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The Blanket - A Journal of Protest & Dissent

Lights Out



Anthony McIntyre • 22 August 2006

I was in London when a text message came through. It simply said that the news quality in the North had gone up - Daily Ireland had folded. I initially thought it was a joke. Throughout the day, joyous calls came through confirming the demise of the enterprise. Few would ever accuse it of being a serious newspaper but it certainly provoked extreme emotions. I was surprised less by the collapse than the timing. I had thought it would stay around long enough to help Sinn Fein over the brow of the hill and into the welcoming arms of the PSNI. But rather than the Joe Brolly interview being the first salvo, it was the parting shot.

Although the management-issued death certificate blamed the Brits it effectively expired from lack of public interest. While the British Government took out advertising space in other papers and not in Daily Ireland, placing the Teach Basil outfit at a certain disadvantage, any newspaper that can only survive on government funding really has little right to be in the game. Ostensibly a paper with a republican ethos, it failed to see the irony in its 'blame the Brits' explanation.

Just as the paper was being launched last year, a unionist academic commented to me that the Provos are very capable in many areas but it would be beyond them to sustain a daily paper. The first sign that all was not well was when it failed to reach its break-even plateau of 20, 000 sales daily. It seemed to scale halfway to that summit but never any further. Then it stopped producing its Saturday edition and had the chutzpah to tell its readership that it was merely consolidating. Time it seemed, and no vast expanse of it, was beginning to prove the unionist academic right.

A month or so before its downfall I had been told that Mairtin O'Muilleoir and Sinn Fein MP Pat Doherty had been in and around Dublin trying to persuade people in the banking community to fund the paper. They met with handshakes but not hands in the pocket. Then in Derry at a commemoration for the hunger striker Michael Devine, I picked up that O'Muilleoir had been involved in sharp exchanges with Sinn Fein. He wanted the paper to have more autonomy whereas the party wanted it to be a ventriloquist's dummy. Particular pressure was said to have been applied to journalists from two of the main functionaries in the Sinn Fein press office. Holding to Clemenceau's maxim that there is no passion greater than the passion of a functionary for his function the duo are said to have berated and frustrated journalists who deviated in the slightest from the party line. All of this lent itself to a view that that difficulties were mounting and that the venture might not be long for the road.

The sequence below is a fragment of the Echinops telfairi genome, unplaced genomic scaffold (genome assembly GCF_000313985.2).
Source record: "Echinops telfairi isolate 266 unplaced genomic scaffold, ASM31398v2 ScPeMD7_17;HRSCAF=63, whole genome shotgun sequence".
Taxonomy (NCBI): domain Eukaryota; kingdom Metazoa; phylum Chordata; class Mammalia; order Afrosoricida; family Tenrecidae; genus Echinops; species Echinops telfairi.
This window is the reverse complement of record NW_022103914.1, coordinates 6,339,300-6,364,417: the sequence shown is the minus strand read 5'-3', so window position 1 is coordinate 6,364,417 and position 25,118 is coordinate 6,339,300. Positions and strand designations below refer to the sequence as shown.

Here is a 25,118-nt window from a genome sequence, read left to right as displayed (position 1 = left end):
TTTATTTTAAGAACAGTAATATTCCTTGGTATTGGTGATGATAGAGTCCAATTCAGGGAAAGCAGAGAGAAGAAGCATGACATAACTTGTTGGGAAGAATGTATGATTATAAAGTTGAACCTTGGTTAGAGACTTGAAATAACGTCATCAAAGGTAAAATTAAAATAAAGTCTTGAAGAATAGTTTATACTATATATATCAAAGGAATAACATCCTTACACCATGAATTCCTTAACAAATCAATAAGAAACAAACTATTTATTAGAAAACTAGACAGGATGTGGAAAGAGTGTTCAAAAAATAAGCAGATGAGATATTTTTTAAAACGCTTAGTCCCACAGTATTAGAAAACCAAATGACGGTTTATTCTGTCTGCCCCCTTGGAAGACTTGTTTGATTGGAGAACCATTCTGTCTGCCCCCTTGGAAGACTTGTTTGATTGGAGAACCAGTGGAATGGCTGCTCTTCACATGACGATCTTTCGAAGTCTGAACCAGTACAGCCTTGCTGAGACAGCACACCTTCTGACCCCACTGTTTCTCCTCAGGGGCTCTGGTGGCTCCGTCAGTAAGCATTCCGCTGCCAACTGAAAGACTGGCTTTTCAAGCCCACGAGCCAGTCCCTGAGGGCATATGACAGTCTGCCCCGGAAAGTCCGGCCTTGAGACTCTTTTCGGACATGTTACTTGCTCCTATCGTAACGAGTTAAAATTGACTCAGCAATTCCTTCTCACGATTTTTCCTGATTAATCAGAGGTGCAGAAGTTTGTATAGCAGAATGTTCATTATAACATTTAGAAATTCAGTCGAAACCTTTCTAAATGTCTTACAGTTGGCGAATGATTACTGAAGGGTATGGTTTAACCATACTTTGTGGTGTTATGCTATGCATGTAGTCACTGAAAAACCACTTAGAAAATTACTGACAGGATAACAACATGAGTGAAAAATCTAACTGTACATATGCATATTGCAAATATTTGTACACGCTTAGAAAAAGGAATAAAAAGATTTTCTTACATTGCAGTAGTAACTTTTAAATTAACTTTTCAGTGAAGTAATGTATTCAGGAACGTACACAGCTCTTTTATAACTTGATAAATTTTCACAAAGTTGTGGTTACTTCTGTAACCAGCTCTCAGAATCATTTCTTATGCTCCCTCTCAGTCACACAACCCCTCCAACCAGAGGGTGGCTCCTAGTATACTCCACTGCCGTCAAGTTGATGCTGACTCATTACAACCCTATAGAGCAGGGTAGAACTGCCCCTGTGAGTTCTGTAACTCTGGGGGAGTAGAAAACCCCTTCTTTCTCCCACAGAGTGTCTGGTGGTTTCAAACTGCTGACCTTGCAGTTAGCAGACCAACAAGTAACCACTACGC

Journalists losing their jobs is never a cause for celebration. The management at the paper must bear some responsibility for overlooking free flowing news in favour of managed news. Journalists found themselves as little more than propagandists. Had the management opted to produce a daily for Ireland rather than a flag for a particular section of opinion in Ireland, it could have reached the 20,000 mark and still be in business, with journalists' jobs secure.

It has long been said that Daily Ireland was a good idea in the wrong hands. Its lack of vigour and novelty meant that it could never compete with the Irish News. Shortly before the death rattle of its rival, the Irish News, flush with the vigour of life, announced that its sales were continuing to rise in a contracting market.